The Honda Odyssey has been a mainstay in the company’s MPV line-up since 1994. It is still going strong and has now entered its fifth generation in its native Japanese market. While several of the Odyssey cars are JDM models, they are not to be confused with some of the export models that also exist with the Odyssey name, especially in North America.
Today, the latest generation of Odyssey is a beautiful example of the modern stylish people carrier. An entire generation of improvement and enhancement have helped it to be part of shedding the old image of the “uncool” MPV category.
Key Stats for the Honda Odyssey
First Generation JDM Honda Odyssey (1994 -1999)
Wheelbase: 2,830mm (111.4”)
Length: 4,750mm (187”)
Width: 1,770mm (69.7”)
Height: Max 1,660mm (65.4”)
Curb Weight: Max 1,610kg (3,549lb)
Fifth Generation 2013 – Present
Wheelbase: 2,900mm (114.2”)
Length: 4,830mm (190.2”)
Width: Max 1,820mm (71.7”)
Height: Max 1,715mm (67.5”)
Curb Weight: Max 1,880kg (4,145lb)
Background 1994 – 2002
The Honda Odyssey wasn’t always as chic as the current JDM fifth generation, though. The first-generation Odyssey was created in the wake of hard economic times in Japan, which meant that the company were faced with great limitations on what exactly they could create in terms of scope and scale.
The result was compact SUV that worked well in the compact-friendly Japanese market, but wasn’t popular with the “bigger-is-better” North American market. It was quickly recognized in Japan for its innovation and quality, winning Japan Car of the Year, and selling some 300,000 units by 1997. This broke the record for fastest-selling new car previously held by the Honda Civic.
The second generation arrived in 1999 and was the sold in Japan, Australia and China. It wasn’t an entirely new vehicle, but more of an upgraded version of the first generation.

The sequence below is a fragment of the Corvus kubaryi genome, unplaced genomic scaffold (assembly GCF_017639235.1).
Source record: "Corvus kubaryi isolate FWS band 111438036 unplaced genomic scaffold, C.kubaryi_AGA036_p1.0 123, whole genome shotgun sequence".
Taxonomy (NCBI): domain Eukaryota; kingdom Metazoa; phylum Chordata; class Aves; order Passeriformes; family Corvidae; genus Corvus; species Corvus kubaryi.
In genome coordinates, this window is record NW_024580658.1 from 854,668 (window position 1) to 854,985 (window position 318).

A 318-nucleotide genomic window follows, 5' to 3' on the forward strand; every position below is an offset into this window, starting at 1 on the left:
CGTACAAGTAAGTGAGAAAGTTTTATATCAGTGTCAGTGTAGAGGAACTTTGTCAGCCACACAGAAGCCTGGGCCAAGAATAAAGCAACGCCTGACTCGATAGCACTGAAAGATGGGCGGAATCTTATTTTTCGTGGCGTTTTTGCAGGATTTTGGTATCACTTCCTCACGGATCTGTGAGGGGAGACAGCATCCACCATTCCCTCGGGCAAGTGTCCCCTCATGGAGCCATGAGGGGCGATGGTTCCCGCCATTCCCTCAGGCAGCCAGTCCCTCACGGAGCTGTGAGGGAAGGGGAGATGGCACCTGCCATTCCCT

Background – 2003 To Present
The third generation JDM model in 2003 was the first full redesign of the Odyssey, and featured a 2.4L K24A VTEC engine and a generally sleeker more aerodynamic look. The car had also been lowered which made it look less of a “van” and more of a car.
The fourth generation JDM model gave us an improved DOHC i-VTEC engine with better fuel economy, a torque converter for the FWD and greater overall power. This generation ran from 2008 to 2013, before being replaced with a new and once-again facelifted model.
The latest incarnation (fifth generation) is being sold as the replacement for the now-ceased Honda Elysion. The size has increased somewhat, as has the luxury and power available. Perhaps most impressive is the latest generation’s fuel economy, a class-leading 40mpg combined. It also represents a significant design facelift, with more contemporary chic curvature and lines, as well as chrome touches and a sportier feel.
We’ll use the 2013 Honda Odyssey Absolute EX trim (fifth generation) as an example. This is one of the most popular trim levels in Japan, and has also managed to capture the hearts of many looking for Japanese imports. Honda has succeeded where many producers have failed when it comes to producing an MPV with mass appeal.
The first features you see are the outward design, sporty aesthetic, chrome finishes and athletic touches that help it really to stand out. What really grabs you with the exterior features is the attention to detailing like the stunning fog lights, edgy alloy wheels and sweeping contemporary lines.
Once you delve into the detail, you find more great features. On the inside you have a simple but comfortable interior, with great modern extras like push-button start, semi-digital instrument display, dash-mounted gearshift and oodles of storage space. You can get it as either a 7- or 8-seater.
The Odyssey Absolute is powered by a pleasing 2.4L i-VTEC Earth Dreams engine, delivering 175PS power and 225NM of torque. For the Absolute, you can opt for the direct-injection add-on which boosts power and torque to 190PS and 237NM respectively.
If you get a JDM model dated 2017 onwards, you can add more mod-cons like adaptive cruise control, lane departure warning, rear cross-traffic alert and other great features.
The Odyssey: Beautifying JDM People Carriers
Where so many had abandoned all hope that the MPV could be a truly appealing and dynamic car, Honda have worked to prove them all wrong.
An interesting fact about the first-generation Odyssey when it came to the European market was the reaction of British former F1 Grand Prix driver, Jonathan Palmer. He remarked how the Odyssey’s (marked as “Shuttle” in Europe) was the equal in handling to any executive saloon.
That’s quite a statement for a people carrier. If you ever thought that Japanese imports were just a playground for young men looking for drifting cars or other high-spec track cars with go-faster stripes, then you have missed the example of the Honda Odyssey. This car proves that JDM imports are for the family, too.
Find out more about our inventory of Honda Odyssey models by inquiring with us today.